PHOENIX — A former Arizona politician who acknowledged running an illegal adoption scheme in three states, including Arkansas, involving birth mothers from the Marshall Islands has asked an appeals court to throw out his six-year prison sentence.
Attorneys for Paul Petersen argue a judge double-counted factors in the case that increased the severity of Petersen’s punishment, such as concluding he abused his position as an adoption attorney.
Petersen, a Republican who served as Maricopa County’s assessor for six years and operated an adoption practice on the side, is contesting the first of three sentences he’ll receive for arranging adoptions prohibited by an international compact.
A month ago, he started serving the sentence for a federal conviction in Arkansas for conspiring to smuggle humans. He is to be sentenced next month on convictions for fraud in Arizona and for human smuggling in Utah.
Investigators estimated Petersen handled a minimum of 30 Marshallese adoptions a year in Northwest Arkansas. His October 2019 indictment left 19 birth mothers and the prospective adoptive parents in legal limbo in Washington County Circuit Court.
Petersen’s Arkansas law firm kept as many as 12 pregnant women at a time in a single-family home in Spring-dale as part of his adoption practice, according to court documents. As many as 10 at a time lived in another home in De Queen, according to statements made at Petersen’s plea hearing.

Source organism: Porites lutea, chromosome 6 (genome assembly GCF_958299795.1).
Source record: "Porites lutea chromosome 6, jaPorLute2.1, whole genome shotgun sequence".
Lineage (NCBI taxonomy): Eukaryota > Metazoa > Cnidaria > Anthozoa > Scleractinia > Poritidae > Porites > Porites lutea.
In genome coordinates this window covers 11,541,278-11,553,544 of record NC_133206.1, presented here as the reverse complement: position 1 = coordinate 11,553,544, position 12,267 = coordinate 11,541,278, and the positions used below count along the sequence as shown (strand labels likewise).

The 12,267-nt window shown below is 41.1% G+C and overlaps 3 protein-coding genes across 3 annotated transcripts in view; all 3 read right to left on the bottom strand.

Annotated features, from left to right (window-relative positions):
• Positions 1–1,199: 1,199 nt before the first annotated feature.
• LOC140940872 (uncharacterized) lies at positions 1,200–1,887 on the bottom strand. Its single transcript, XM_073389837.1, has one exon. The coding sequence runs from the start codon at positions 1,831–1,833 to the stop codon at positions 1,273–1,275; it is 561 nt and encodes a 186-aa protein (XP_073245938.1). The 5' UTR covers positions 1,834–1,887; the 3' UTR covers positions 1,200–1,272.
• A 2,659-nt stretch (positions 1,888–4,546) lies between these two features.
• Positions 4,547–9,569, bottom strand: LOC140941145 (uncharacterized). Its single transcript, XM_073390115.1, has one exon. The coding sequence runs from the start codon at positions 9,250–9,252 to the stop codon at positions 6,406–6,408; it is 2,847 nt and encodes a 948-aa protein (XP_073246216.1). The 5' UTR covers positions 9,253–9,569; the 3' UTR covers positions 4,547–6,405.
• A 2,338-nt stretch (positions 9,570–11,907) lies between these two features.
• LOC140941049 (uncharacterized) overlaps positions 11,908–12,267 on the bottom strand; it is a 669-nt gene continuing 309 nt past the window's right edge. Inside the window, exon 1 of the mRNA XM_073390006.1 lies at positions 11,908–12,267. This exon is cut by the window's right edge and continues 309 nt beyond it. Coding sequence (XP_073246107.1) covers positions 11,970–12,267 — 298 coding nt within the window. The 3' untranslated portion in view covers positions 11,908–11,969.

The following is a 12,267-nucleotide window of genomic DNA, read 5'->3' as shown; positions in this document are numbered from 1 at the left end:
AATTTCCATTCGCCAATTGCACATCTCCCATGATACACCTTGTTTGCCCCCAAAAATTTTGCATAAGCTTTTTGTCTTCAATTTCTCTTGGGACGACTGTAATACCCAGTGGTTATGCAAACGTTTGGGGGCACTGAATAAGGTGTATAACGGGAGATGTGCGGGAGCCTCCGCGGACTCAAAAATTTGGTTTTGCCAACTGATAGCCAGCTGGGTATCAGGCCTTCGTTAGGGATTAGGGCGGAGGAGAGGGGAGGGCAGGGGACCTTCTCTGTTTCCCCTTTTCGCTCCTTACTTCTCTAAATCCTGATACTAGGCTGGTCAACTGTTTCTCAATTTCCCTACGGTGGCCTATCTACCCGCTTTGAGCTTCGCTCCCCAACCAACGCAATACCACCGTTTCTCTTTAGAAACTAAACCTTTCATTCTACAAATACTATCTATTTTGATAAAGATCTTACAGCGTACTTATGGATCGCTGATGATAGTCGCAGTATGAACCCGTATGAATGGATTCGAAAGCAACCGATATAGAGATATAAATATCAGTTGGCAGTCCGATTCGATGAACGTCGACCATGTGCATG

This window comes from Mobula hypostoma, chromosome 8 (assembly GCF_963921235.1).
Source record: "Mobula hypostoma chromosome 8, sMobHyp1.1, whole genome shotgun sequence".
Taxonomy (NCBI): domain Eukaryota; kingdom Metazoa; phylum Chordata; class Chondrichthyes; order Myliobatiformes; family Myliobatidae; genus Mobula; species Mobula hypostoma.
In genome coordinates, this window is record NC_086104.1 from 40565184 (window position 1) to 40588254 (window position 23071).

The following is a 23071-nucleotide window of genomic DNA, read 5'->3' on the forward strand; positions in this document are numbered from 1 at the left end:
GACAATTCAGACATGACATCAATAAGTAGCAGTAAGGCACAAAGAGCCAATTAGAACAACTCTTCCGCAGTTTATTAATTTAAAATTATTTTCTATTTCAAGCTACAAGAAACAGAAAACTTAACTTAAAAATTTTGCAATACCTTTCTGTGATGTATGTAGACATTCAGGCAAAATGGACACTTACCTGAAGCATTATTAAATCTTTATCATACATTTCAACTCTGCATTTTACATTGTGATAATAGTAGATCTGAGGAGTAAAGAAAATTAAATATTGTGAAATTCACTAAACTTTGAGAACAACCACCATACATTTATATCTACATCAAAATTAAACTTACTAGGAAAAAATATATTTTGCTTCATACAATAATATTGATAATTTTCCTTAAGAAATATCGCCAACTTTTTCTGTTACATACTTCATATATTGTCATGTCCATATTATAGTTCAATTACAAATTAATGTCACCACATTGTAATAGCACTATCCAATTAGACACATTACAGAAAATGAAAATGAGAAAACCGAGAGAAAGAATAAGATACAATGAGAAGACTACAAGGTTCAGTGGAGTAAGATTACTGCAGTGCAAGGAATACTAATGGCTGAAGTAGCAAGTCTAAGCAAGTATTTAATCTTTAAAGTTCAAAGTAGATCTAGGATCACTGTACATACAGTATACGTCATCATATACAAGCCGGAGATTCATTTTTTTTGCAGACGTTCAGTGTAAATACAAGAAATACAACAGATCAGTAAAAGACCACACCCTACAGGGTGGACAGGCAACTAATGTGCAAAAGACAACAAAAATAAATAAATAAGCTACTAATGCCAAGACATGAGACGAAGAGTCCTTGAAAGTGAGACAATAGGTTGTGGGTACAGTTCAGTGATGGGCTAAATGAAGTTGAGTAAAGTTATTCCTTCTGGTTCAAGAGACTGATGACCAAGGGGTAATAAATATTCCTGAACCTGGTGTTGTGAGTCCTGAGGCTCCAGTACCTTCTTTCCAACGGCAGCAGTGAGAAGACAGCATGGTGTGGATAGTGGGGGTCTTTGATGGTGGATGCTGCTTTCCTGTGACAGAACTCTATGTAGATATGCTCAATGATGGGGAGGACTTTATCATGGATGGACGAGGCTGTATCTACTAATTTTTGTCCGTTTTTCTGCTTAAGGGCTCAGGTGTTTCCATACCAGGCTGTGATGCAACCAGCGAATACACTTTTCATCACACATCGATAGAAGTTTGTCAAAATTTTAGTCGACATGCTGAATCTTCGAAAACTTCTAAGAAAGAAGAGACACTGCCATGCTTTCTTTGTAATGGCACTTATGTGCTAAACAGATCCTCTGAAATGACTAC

Northwest Arkansas has the largest concentration of Marshallese in the United States, other than Hawaii, according to the U.S. Census Bureau.
Petersen was given a prison term in the Arkansas case two years longer than sentencing recommendations had called for after a judge concluded Petersen misled or instructed others to lie to courts in adoptions that wouldn’t have been approved had the truth been told to them.
In an appellate brief filed Tuesday, his attorney, Kurt Altman, said his client’s sentencing range should have been between three and nearly four years in prison, arguing Petersen’s actions weren’t intended to do harm and that his punishment was more severe than that given to others convicted of the same crime.
Charlie Robbins, a spokesman for the U.S. attorney’s office in western Arkansas, which prosecuted Petersen, declined to comment on the appeal.
Judge Timothy Brooks, who presided over the Arkansas case, said at sentencing in December that Petersen turned what should be joyous adoption occasions into “a baby-selling enterprise” and described Petersen’s adoption practice as a “criminal livelihood.”
The judge also said Petersen knowingly made false statements to immigration officials and state courts in carrying out the scheme, and ripped off taxpayers at the same time he was elected to serve them. Brooks flatly rejected Petersen’s claims he initially thought he was acting within the bounds of the law but later realized what he was doing was illegal.
Petersen is to be sentenced on March 19 in Phoenix for submitting false applications to Arizona’s Medicaid system.
His sentencing in Utah on human smuggling convictions is set for March 22.
Petersen’s October 2019 indictment left 19 birth mothers and the prospective adoptive parents in legal limbo in Washington County Circuit Court.